The werewolf, continued

Chapter 1 - the dark of the moon

And he grew round as the moon grew thin. The air grew crisper still, but he hardly noticed: the days flew by now that he had work to do again, and human company. The moonlight barely touched his dreams now: they were filled with Kara's laughter, and firelight. The weeks of hunger and cold vanished as he grew to fill out the clothes she'd brought him; his stomach was no longer a thin hollow, but rounded out again under her care. There never seemed to be any shortage of food or of ale in her house, small though it was, and he feared the day he would have to leave it behind.
But the month was barely halfway through, and he was happier now than he'd been in a long time.
"The harvest faire is tomorrow night." Kara announced one morning. The air was frost-bitten again. "I have another shipment to bring up to town that day. Will you come with me?"
He hesitated for a moment: he knew that he should not. After all, he had been driven from his home. Then again, though, his home was far away, and the moon safely dark. "I would be glad to."
They left early in the morning, with the air still bluish, but the fall sunlight had warmed the air by the time they reached town. He stayed by the cart as Kara went inside to negotiate with the innkeeper, hanging back to watch the people go by. It had been a long time since he'd seen so many, and so happy: women and men hanging lanterns from the eves of houses, laughing children braiding together wreathes of autumn leaves, men hoisting bundles of hay along the edges of the roads, to serve as both seats and tables for the upcoming festivities... and everywhere the smell of roasting meat and baking bread wafting along with wood smoke down the streets.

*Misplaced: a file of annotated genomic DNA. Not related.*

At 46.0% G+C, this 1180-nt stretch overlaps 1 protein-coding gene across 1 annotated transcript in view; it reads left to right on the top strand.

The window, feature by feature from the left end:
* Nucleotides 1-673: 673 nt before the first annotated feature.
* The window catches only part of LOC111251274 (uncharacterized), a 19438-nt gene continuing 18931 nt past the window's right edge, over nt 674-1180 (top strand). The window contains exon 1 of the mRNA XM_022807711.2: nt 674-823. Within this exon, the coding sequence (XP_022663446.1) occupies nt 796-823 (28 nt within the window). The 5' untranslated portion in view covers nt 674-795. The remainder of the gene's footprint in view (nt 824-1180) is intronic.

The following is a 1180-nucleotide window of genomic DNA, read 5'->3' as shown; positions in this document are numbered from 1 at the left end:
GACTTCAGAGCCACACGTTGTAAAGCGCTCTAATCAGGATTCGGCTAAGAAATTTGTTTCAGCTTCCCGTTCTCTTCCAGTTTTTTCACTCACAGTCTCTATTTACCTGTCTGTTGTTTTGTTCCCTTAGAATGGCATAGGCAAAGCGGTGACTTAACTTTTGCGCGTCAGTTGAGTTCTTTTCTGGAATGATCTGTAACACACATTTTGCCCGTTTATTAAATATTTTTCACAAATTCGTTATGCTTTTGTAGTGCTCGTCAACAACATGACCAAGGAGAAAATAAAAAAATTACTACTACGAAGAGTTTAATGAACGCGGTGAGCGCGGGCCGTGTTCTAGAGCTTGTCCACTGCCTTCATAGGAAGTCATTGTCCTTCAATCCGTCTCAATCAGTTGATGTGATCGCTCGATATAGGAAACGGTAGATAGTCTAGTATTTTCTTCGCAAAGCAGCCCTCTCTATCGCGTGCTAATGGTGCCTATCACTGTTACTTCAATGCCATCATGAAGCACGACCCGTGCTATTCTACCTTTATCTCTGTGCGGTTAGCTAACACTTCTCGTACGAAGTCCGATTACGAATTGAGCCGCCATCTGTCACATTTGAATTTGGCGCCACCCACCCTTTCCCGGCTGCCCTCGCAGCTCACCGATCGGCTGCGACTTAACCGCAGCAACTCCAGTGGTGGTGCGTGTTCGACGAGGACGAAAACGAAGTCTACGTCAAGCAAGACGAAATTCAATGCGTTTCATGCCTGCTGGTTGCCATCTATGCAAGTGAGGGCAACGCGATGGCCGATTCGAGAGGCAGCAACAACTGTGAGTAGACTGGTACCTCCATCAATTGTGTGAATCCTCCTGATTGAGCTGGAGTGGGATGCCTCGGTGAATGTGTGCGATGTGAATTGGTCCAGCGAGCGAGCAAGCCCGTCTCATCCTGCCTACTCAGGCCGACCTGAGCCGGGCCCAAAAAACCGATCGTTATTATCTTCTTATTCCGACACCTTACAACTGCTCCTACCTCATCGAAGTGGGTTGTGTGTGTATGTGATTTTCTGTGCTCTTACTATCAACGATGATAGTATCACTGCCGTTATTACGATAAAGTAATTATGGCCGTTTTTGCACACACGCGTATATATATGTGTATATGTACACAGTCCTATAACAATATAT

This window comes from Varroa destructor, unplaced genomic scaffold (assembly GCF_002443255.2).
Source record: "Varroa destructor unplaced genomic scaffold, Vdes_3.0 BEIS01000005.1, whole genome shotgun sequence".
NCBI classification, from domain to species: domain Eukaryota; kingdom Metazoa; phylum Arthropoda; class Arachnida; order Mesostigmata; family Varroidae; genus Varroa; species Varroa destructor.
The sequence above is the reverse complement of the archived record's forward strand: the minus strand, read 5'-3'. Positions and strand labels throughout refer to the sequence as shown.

A pair of dark-haired youths came down the main road, carrying between them a precarious pile of wooden torches on a long board. The leading one stumbled, and the tower came crashing to the ground. Without waiting to be asked, he leapt down from the cart to help the boys pile their load up again. When they had finished, the dark haired boys turned to him and smiled. "Thank you, stranger: it seems that there are few from outside Brookside who'll lend a helping hand. What brings you here?"
"I came with Kara Brewer for the faire."
"You came with Kara Brewer? Has the flower of the pinewoods finally taken herself a man?" The youth laughed. "Well then, stranger, you'll be welcome here. Tell Kara to bring a cask of fine brown ale along to the center circle, and she'll win herself a still better prize." And then the two were off along the road again.
When Kara came outside again, he related what had happened. "Ah, you've met Edmund and Edward, then?" Kara laughed. "They'll get no free goods from me this day. But come with me: you have much to see!" And they spent the daylight hours wandering through small shops and ducking into stone-floored farmhouses, meeting people whose names he instantly forgot.
But they were generous folk, each one happy to offer a honey cake or carafe of milk or sweet wine. By the time the sun started to dip beneath the edge of the world, he was flushed and merry, his belly pleasantly full and tight. Kara noticed, laughing, and took his hand to guide him back to the center of town. The streets were bright with firelight, and she paid a few copper coins to get each of them a torch to carry.
"The procession will be starting soon." She said, and he nodded as if he knew what she meant. People were milling about in the street, laughing with each other, and greeting old friends. Then a horn blew somewhere over the hill, and as one the group moved off into the darkness, along some path he could not see.
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